As few as 40 per cent of people working with some of the province's most vulnerable people — residents of personal care homes — are vaccinated against COVID-19.
Care home administrators and the organization that represents many such facilities in the province are trying to persuade Manitoba's vaccine task force to let the same nurses looking after residents give shots to fellow staff members.
Jan Legeros, executive director of the Long Term & Continuing Care Association of Manitoba, said the group is hearing from member facilities that between 40 to 45 per cent of care home staff have been vaccinated.
Staff don't have to volunteer that they have been vaccinated, but many have let the facilities they work at know, she said.
Care home staff was one of the first groups eligible for a shot, back in December.
Public health has helped encourage vaccinations by distributing information posters which care homes can post, while the province's vaccine task force has played host to a couple of virtual Q and A forums, Legeros said.
Some facilities are having draws with prizes for people who have been vaccinated and several are allowing staff to go get the shot during working hours.
"We're hoping all of this will increase our ability to make our staff confident for taking the vaccine," she said Wednesday.
"We are somewhat confident the symptoms will be milder with the vaccine, but for an older person with heart and lung problems,even minor symptoms can be devastating."
Other provinces have driven up their numbers by having staff vaccinated at the workplace, Legeros said.
"Ontario has seen a really high uptake of that — between 60 to 98 per cent. We're talking to Shared Health and the vaccine task force about that," she said.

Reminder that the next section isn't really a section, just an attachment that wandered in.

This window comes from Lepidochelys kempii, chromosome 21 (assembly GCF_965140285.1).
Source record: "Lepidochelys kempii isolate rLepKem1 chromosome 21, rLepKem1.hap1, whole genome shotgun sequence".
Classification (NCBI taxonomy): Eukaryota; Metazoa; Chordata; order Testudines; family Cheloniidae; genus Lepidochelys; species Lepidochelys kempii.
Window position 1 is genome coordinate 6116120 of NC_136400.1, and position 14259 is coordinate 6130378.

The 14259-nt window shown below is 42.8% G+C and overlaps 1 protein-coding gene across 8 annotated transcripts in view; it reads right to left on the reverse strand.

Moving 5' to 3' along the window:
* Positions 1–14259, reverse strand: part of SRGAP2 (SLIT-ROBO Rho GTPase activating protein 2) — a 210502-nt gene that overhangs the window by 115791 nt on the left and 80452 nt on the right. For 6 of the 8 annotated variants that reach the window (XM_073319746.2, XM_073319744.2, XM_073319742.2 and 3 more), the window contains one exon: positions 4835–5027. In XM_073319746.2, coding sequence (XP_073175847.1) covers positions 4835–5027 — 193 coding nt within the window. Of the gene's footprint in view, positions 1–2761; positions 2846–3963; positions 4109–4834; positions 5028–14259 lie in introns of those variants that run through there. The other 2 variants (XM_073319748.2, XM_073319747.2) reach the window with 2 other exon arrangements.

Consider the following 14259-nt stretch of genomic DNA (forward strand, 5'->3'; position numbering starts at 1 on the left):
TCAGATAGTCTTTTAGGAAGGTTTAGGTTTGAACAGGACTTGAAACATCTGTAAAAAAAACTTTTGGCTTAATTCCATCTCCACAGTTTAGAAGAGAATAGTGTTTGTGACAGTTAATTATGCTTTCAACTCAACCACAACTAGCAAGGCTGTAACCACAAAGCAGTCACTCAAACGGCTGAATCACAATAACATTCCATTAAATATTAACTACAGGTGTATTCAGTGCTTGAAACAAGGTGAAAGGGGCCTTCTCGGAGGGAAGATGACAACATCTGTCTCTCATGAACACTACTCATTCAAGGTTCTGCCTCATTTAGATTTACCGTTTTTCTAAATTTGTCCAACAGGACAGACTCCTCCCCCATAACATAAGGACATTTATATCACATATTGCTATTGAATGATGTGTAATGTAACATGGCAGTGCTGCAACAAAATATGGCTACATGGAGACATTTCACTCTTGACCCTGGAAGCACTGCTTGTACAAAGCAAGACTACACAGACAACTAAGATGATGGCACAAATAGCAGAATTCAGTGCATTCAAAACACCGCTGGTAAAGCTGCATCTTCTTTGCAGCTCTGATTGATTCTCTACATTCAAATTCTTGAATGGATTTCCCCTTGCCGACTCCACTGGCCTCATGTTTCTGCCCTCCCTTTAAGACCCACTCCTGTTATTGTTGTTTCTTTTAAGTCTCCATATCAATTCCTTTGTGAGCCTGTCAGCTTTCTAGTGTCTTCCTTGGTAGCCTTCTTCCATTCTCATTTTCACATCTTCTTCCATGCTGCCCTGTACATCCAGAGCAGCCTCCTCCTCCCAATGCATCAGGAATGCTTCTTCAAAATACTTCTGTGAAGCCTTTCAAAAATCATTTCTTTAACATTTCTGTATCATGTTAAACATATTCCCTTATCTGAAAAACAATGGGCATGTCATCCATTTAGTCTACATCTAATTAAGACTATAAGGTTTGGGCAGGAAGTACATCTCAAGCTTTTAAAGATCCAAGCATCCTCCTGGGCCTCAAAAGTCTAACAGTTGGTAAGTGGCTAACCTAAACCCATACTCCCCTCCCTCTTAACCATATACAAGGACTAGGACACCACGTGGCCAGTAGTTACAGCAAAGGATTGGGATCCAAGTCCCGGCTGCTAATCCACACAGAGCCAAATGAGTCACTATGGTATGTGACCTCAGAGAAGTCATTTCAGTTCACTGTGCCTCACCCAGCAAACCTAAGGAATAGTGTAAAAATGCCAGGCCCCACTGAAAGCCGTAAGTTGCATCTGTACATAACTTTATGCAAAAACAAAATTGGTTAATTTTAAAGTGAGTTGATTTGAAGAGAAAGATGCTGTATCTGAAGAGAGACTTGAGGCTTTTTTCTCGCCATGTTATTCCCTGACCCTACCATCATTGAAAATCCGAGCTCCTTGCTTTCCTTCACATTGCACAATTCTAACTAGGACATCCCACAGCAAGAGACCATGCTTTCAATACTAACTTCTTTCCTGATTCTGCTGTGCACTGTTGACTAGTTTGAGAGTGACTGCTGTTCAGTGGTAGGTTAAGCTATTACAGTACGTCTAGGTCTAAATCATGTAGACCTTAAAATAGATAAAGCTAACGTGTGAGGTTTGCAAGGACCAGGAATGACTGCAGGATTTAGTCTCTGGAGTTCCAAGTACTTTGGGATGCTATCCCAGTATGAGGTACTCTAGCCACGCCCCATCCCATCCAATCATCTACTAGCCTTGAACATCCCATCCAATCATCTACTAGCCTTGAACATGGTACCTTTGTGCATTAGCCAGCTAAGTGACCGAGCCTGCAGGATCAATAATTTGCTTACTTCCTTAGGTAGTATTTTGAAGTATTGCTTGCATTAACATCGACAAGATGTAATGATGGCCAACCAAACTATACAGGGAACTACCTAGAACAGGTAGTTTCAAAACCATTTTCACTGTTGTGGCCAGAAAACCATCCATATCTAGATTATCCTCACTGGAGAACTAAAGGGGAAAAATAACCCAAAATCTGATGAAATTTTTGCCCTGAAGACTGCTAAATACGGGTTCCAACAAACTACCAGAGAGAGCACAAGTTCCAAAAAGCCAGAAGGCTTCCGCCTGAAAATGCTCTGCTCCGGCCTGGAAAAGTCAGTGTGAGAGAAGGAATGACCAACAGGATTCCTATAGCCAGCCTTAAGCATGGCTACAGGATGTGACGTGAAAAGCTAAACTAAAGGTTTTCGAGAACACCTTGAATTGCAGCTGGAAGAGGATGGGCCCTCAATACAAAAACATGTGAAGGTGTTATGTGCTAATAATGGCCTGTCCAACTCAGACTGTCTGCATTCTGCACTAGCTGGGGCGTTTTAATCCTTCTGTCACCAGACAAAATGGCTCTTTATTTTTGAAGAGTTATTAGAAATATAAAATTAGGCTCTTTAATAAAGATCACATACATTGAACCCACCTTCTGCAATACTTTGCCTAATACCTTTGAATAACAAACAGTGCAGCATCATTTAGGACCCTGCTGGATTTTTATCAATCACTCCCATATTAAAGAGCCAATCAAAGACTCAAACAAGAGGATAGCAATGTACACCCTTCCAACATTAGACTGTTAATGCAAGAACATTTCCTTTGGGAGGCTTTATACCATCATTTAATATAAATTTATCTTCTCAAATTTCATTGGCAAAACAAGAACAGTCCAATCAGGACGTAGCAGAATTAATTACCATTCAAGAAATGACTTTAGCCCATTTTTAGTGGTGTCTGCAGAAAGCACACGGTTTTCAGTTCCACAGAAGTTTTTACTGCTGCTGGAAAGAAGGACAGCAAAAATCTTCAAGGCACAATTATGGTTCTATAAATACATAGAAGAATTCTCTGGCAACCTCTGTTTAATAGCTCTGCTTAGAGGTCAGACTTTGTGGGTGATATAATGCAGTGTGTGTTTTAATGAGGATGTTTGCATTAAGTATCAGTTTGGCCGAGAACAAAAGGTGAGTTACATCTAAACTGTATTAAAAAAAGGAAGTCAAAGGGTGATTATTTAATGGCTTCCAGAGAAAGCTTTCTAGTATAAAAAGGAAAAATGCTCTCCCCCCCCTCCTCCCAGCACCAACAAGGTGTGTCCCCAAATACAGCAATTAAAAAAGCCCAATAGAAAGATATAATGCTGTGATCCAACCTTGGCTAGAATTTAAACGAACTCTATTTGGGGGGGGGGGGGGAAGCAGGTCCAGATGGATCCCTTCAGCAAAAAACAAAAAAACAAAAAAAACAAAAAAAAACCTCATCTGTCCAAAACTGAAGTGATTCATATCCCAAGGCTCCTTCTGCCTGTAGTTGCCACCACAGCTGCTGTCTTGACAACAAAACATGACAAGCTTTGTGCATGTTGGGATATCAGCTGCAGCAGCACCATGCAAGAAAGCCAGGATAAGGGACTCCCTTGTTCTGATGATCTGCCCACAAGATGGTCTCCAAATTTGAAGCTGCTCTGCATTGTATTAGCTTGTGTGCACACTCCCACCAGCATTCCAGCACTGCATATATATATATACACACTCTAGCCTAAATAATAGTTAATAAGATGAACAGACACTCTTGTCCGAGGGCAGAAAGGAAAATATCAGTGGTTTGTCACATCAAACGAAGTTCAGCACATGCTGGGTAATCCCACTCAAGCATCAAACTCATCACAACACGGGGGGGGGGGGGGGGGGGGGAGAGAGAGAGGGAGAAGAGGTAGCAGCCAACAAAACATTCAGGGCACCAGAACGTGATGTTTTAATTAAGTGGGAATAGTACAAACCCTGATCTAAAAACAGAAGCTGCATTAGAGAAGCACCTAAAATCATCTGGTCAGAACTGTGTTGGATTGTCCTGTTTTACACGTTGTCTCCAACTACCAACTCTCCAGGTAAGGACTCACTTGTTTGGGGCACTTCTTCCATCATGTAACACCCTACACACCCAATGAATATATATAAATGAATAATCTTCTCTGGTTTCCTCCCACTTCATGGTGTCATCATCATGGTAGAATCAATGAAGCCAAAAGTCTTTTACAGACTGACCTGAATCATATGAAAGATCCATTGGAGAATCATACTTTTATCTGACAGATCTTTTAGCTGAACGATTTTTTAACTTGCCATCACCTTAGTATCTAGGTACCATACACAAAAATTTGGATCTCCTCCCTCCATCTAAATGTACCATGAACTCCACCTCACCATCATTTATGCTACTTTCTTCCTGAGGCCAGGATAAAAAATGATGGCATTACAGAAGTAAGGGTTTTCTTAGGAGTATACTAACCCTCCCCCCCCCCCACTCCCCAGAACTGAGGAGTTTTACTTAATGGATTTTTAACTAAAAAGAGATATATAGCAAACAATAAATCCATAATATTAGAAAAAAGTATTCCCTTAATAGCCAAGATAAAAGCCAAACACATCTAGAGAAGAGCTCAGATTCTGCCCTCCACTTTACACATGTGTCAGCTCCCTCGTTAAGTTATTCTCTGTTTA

At the Saul & Claribel Simkin Centre in Winnipeg, where roughly half of the staff have been vaccinated, chief executive officer Laurie Cerqueti said there's another way of driving up staff vaccination numbers.
"I would like the government to make mandatory vaccinations for health-care workers. Our family members have asked that, but that would take the will of government," she said.
The centre also would like to have the province supply extra vials of vaccine so it can not only vaccinate new residents, but also staff, Cerqueti said.
Brenda Hodgson, acting CEO of Convalescent Home of Winnipeg, said about 82 per cent of its staff have been vaccinated.
"We are strongly encouraging everyone to go get the shot, presuming there is no underlying medical condition which would prevent them from doing so," said Hodgson.
"There may be more uptake on the vaccine when staff are able to more freely obtain the shot at a pharmacy or doctor's office."
Last month, Ontario-based Revera Inc., which owns several personal care homes in Winnipeg, including Heritage Lodge, Charleswood Care Centre, Maples and Parkview Place, was reported as telling the Ontario government about 45 per cent of its 20,000 staff nationwide had been vaccinated.
The company is continuing to work with its union partners and public health to educate staff about the safety of vaccines and how well they protect health-care workers, care home residents and their own families, Revera spokesman Larry Roberts told the Free Press.
"We take vaccination of residents and workers very seriously. Nurses and doctors within our homes and residences have been working to share information and address questions about the vaccines," he said.
Revera does pay workers to visit offsite vaccination clinics, but it would make a difference to have the vaccines offered to their employees on site, Roberts said.
"The staff in our long-term care homes and retirement residences have been working long hours throughout the pandemic, caring for their residents, and we believe we need to make it as easy for them to access vaccines as possible."
There have been 124 vaccination clinics for personal care home residents in Winnipeg since January, with 4,955 residents fully vaccinated and 5,154 having their first dose, according to the Winnipeg Regional Health Authority.
Currently there are outbreaks at Donwood Manor, Heritage Lodge, Lions PCH on Sherbrook Street, Meadowood Manor and Oakview Place, but no residents have active cases of COVID-19, and there are only six staff cases, the WRHA said.
Kevin Rollason is one of the more versatile reporters at the Winnipeg Free Press. Whether it is covering city hall, the law courts, or general reporting, Rollason can be counted on to not only answer the 5 Ws — Who, What, When, Where and Why — but to do it in an interesting and accessible way for readers.